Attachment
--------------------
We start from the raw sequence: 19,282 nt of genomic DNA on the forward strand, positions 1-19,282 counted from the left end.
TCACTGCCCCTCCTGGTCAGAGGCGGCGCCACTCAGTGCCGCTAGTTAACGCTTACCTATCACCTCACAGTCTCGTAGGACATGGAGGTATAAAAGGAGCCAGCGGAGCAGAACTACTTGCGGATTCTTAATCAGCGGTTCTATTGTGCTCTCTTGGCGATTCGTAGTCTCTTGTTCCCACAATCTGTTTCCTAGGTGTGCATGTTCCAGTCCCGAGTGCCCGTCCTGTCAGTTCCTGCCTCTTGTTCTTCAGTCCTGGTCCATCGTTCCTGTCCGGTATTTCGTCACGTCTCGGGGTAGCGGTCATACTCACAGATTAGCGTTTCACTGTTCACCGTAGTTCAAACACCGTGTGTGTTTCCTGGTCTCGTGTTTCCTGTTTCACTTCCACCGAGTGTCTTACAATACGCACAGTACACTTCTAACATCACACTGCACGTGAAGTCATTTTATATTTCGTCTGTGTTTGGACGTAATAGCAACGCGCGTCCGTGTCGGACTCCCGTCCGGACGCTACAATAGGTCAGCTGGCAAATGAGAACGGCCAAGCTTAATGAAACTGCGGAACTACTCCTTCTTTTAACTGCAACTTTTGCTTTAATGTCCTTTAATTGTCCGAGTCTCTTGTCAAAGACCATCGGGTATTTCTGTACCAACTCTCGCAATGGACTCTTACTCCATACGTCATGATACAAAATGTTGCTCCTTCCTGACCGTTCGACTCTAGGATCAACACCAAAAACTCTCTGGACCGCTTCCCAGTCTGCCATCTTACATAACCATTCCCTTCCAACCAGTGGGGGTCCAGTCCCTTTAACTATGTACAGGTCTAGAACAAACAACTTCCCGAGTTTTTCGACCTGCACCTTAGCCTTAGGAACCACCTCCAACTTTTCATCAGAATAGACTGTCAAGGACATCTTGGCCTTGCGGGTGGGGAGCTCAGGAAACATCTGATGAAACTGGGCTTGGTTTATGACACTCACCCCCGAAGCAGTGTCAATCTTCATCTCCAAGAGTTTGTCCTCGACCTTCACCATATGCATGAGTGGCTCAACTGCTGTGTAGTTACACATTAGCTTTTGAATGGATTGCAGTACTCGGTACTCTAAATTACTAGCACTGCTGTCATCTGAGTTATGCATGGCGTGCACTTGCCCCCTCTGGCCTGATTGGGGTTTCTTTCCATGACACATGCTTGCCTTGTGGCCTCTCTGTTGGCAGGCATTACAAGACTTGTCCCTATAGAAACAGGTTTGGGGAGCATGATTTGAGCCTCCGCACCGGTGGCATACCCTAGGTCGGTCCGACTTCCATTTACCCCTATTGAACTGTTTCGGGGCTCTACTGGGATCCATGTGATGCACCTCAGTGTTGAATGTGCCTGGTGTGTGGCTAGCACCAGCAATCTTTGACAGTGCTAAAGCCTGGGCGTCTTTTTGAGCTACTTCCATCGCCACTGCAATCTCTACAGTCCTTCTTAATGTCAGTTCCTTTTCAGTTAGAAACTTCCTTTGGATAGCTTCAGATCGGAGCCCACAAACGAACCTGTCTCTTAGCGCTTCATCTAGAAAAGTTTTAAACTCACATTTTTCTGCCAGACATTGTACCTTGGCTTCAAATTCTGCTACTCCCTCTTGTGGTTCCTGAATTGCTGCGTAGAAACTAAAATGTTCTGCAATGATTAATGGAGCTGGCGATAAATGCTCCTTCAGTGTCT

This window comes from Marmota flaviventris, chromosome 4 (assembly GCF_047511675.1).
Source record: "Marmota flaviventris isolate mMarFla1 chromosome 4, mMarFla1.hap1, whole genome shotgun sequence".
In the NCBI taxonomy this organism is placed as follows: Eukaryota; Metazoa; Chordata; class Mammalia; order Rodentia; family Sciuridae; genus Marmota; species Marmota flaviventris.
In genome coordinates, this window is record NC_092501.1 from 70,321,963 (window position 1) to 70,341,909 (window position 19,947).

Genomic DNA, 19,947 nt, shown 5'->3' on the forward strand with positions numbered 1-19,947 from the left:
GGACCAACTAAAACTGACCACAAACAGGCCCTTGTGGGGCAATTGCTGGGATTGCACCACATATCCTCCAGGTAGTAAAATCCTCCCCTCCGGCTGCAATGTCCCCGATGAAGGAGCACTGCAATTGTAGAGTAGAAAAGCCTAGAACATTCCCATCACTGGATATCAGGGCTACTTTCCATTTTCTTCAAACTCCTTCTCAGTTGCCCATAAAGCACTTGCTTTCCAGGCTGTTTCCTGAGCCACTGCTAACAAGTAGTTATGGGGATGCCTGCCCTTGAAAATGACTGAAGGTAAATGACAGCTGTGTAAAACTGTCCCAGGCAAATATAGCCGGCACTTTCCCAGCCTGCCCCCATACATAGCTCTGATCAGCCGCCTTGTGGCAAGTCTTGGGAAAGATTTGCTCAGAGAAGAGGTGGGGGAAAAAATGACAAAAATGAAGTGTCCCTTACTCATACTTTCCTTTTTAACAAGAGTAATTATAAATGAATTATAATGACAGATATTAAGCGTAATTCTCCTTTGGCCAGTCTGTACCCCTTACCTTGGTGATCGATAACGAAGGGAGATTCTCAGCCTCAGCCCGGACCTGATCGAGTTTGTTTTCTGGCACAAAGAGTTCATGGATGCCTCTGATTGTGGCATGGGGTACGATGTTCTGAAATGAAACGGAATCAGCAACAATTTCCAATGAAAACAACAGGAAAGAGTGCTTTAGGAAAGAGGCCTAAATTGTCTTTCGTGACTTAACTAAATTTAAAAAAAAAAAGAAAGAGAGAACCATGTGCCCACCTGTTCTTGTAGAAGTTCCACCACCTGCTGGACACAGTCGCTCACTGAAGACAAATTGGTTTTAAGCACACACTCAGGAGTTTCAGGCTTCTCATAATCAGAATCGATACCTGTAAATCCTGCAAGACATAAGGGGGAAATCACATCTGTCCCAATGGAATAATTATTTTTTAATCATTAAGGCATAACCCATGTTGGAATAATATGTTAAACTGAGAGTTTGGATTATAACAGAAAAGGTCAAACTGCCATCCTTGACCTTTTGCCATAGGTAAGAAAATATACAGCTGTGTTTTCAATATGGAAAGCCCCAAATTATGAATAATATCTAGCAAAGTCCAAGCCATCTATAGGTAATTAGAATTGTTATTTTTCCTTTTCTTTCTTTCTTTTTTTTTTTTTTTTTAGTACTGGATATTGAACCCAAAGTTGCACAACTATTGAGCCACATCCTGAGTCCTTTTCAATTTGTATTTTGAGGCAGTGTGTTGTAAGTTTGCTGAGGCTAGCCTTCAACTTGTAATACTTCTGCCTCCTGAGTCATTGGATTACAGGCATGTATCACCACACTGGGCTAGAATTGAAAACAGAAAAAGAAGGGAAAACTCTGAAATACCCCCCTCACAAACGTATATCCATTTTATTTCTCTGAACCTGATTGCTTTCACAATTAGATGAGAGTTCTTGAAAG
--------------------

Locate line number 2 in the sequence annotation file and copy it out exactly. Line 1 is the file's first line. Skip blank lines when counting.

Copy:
TCACTGCCCCTCCTGGTCAGAGGCGGCGCCACTCAGTGCCGCTAGTTAACGCTTACCTATCACCTCACAGTCTCGTAGGACATGGAGGTATAAAAGGAGCCAGCGGAGCAGAACTACTTGCGGATTCTTAATCAGCGGTTCTATTGTGCTCTCTTGGCGATTCGTAGTCTCTTGTTCCCACAATCTGTTTCCTAGGTGTGCATGTTCCAGTCCCGAGTGCCCGTCCTGTCAGTTCCTGCCTCTTGTTCTTCAGTCCTGGTCCATCGTTCCTGTCCGGTATTTCGTCACGTCTCGGGGTAGCGGTCATACTCACAGATTAGCGTTTCACTGTTCACCGTAGTTCAAACACCGTGTGTGTTTCCTGGTCTCGTGTTTCCTGTTTCACTTCCACCGAGTGTCTTACAATACGCACAGTACACTTCTAACATCACACTGCACGTGAAGTCATTTTATATTTCGTCTGTGTTTGGACGTAATAGCAACGCGCGTCCGTGTCGGACTCCCGTCCGGACGCTACAATAGGTCAGCTGGCAAATGAGAACGGCCAAGCTTAATGAAACTGCGGAACTACTCCTTCTTTTAACTGCAACTTTTGCTTTAATGTCCTTTAATTGTCCGAGTCTCTTGTCAAAGACCATCGGGTATTTCTGTACCAACTCTCGCAATGGACTCTTACTCCATACGTCATGATACAAAATGTTGCTCCTTCCTGACCGTTCGACTCTAGGATCAACACCAAAAACTCTCTGGACCGCTTCCCAGTCTGCCATCTTACATAACCATTCCCTTCCAACCAGTGGGGGTCCAGTCCCTTTAACTATGTACAGGTCTAGAACAAACAACTTCCCGAGTTTTTCGACCTGCACCTTAGCCTTAGGAACCACCTCCAACTTTTCATCAGAATAGACTGTCAAGGACATCTTGGCCTTGCGGGTGGGGAGCTCAGGAAACATCTGATGAAACTGGGCTTGGTTTATGACACTCACCCCCGAAGCAGTGTCAATCTTCATCTCCAAGAGTTTGTCCTCGACCTTCACCATATGCATGAGTGGCTCAACTGCTGTGTAGTTACACATTAGCTTTTGAATGGATTGCAGTACTCGGTACTCTAAATTACTAGCACTGCTGTCATCTGAGTTATGCATGGCGTGCACTTGCCCCCTCTGGCCTGATTGGGGTTTCTTTCCATGACACATGCTTGCCTTGTGGCCTCTCTGTTGGCAGGCATTACAAGACTTGTCCCTATAGAAACAGGTTTGGGGAGCATGATTTGAGCCTCCGCACCGGTGGCATACCCTAGGTCGGTCCGACTTCCATTTACCCCTATTGAACTGTTTCGGGGCTCTACTGGGATCCATGTGATGCACCTCAGTGTTGAATGTGCCTGGTGTGTGGCTAGCACCAGCAATCTTTGACAGTGCTAAAGCCTGGGCGTCTTTTTGAGCTACTTCCATCGCCACTGCAATCTCTACAGTCCTTCTTAATGTCAGTTCCTTTTCAGTTAGAAACTTCCTTTGGATAGCTTCAGATCGGAGCCCACAAACGAACCTGTCTCTTAGCGCTTCATCTAGAAAAGTTTTAAACTCACATTTTTCTGCCAGACATTGTACCTTGGCTTCAAATTCTGCTACTCCCTCTTGTGGTTCCTGAATTGCTGCGTAGAAACTAAAATGTTCTGCAATGATTAATGGAGCTGGCGATAAATGCTCCTTCAGTGTCT